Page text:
As the first employee at Ford’s Silicon Valley Lab in Palo Alto, Calif., Dave Evans oversaw prototyping of automotive infotainment dashboards. At one point, he sent three emails for one job from three addresses – his personal account, his work address, and one from a university – and got three different quotes (Ford’s was the highest). Such discrepancies, along with frustration over the arduous process of sourcing and managing vendors, motivated him to join the ranks of manufacturing technology entrepreneurs.

“We can cut lead times from months and weeks—which is how long I was waiting for at Ford—to hours and days,” Evans told Forbes in 2018. He told the magazine the platform delivers a 3-D-printed product on the same day and injection-molded parts in 10 days. Fictiv can deliver a P20 steel tool capable of molding 100,000 units in two weeks.

Gears for Custom Robots

Industrial Robotics, a Pittsburgh-based developer of software and hardware solutions for custom robots, has received 14,500 parts from Fictiv. They range from tight-tolerance CNC machined parts with multiple surface finishes to low-volume injection-molded components to quick-turn 3D printed enclosures to custom-machined gears.

Founded in 2014, the company tried the platform to resolve supplier communication and quality issues.

“Prices for some shops were low, but lead times were too long,” says Founder Dave Rollinson. “Others had fast turnaround, but high prices. Some were automated, but couldn’t manage the specific details for tolerances or surface finishes. We passed up several hundred-thousand-dollar sales because we couldn’t get parts we needed quickly enough.”

Meanwhile, Mechanical Engineer Andrew Willig didn’t like working with overseas suppliers. “Typically, it took about a day to hear back about lead times or where my parts were in the supply chain. Now, we get instant communication that helps us quickly iterate, talk through things on our parts that may need to change, and get updates on parts and shipments.”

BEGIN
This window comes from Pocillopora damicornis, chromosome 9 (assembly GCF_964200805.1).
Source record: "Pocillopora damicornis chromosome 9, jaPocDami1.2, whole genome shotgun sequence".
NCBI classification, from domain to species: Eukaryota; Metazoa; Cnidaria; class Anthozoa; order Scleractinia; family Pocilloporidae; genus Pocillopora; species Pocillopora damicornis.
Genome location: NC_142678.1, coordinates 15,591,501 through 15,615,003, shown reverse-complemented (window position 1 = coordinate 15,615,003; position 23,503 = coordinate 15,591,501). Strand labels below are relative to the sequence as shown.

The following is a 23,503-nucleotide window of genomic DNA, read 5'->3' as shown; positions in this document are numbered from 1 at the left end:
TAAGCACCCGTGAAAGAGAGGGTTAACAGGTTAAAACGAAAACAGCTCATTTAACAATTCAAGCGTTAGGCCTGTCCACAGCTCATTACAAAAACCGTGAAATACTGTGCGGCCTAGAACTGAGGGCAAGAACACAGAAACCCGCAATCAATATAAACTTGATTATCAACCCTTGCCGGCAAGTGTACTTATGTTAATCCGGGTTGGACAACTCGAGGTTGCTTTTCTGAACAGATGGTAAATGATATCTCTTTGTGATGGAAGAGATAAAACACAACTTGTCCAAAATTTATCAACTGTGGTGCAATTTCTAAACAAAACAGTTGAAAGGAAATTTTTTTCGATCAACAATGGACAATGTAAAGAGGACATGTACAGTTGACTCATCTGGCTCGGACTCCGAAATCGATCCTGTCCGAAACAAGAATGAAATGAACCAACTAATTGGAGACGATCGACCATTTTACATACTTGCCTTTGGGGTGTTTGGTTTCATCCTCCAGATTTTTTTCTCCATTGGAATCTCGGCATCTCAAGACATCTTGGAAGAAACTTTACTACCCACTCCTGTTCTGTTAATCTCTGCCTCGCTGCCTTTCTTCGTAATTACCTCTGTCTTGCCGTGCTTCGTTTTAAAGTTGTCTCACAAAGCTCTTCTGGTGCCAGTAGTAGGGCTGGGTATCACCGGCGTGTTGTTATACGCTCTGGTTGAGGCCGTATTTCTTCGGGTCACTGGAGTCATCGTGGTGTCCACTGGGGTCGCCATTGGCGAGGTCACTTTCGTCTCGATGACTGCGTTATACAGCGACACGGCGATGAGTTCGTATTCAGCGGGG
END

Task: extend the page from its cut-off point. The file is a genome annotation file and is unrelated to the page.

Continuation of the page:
10 Million Parts in Six Years

Fictiv’s cloud-based platform combines design, quoting, billing, and logistics systems with an intelligent orchestration engine. These virtual capabilities are supplemented by expertise only a human can provide. Supplier quality engineers (SQE) in the company’s locations support ISO 9001-certified quality management systems that include auditing manufacturing partner factories, inspecting parts, conducting quality control protocol training, and providing ​design for manufacturability (DfM) ​guidance.

Over the last six years, Fictiv has manufactured more than 10 million parts.

Fictiv doesn’t disclose the names of manufacturing partners, so I wasn’t able to talk to the companies that supplied HEBI Robotics. Customers, like HEBI, pay on a per-part basis, with pricing calculated using an algorithm that evaluates factors like machine time, cleaning time, part complexity, and raw material usage.

Manufacturing partners don’t pay a fee to belong to the network and there’s no bidding process.

“We can’t guarantee a minimum amount of revenue because we don’t control the markets,” says Evans. “However, unlike other distributed manufacturing platforms, we limit the number of new partners we bring into our network and strategically distribute work to do our best to send each and every partner a target minimum amount every month. This generates trust and high engagement.”

Working with Fictiv minimizes the time and effort a manufacturing partner spends commercializing the business via sales, marketing, customer service. Shops can focus on increasing operational efficiencies by maximizing machine capacity to handle more work.

“Agility has quickly become the singular force driving manufacturing and supply chain management,” says Evans. “Luckily, that’s core strength.”